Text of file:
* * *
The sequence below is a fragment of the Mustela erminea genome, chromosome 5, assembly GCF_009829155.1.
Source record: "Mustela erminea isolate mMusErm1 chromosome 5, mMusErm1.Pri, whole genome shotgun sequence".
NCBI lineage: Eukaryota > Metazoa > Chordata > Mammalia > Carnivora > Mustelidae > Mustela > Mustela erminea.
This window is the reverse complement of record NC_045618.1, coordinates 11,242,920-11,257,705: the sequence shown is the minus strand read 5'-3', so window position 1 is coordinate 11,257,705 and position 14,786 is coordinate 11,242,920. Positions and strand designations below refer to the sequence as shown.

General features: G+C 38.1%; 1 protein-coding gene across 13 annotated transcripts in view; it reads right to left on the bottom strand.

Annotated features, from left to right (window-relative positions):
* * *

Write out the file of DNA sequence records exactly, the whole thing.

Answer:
The sequence below is a fragment of the Mustela erminea genome, chromosome 5, assembly GCF_009829155.1.
Source record: "Mustela erminea isolate mMusErm1 chromosome 5, mMusErm1.Pri, whole genome shotgun sequence".
NCBI lineage: Eukaryota > Metazoa > Chordata > Mammalia > Carnivora > Mustelidae > Mustela > Mustela erminea.
This window is the reverse complement of record NC_045618.1, coordinates 11,242,920-11,257,705: the sequence shown is the minus strand read 5'-3', so window position 1 is coordinate 11,257,705 and position 14,786 is coordinate 11,242,920. Positions and strand designations below refer to the sequence as shown.

General features: G+C 38.1%; 1 protein-coding gene across 13 annotated transcripts in view; it reads right to left on the bottom strand.

Annotated features, from left to right (window-relative positions):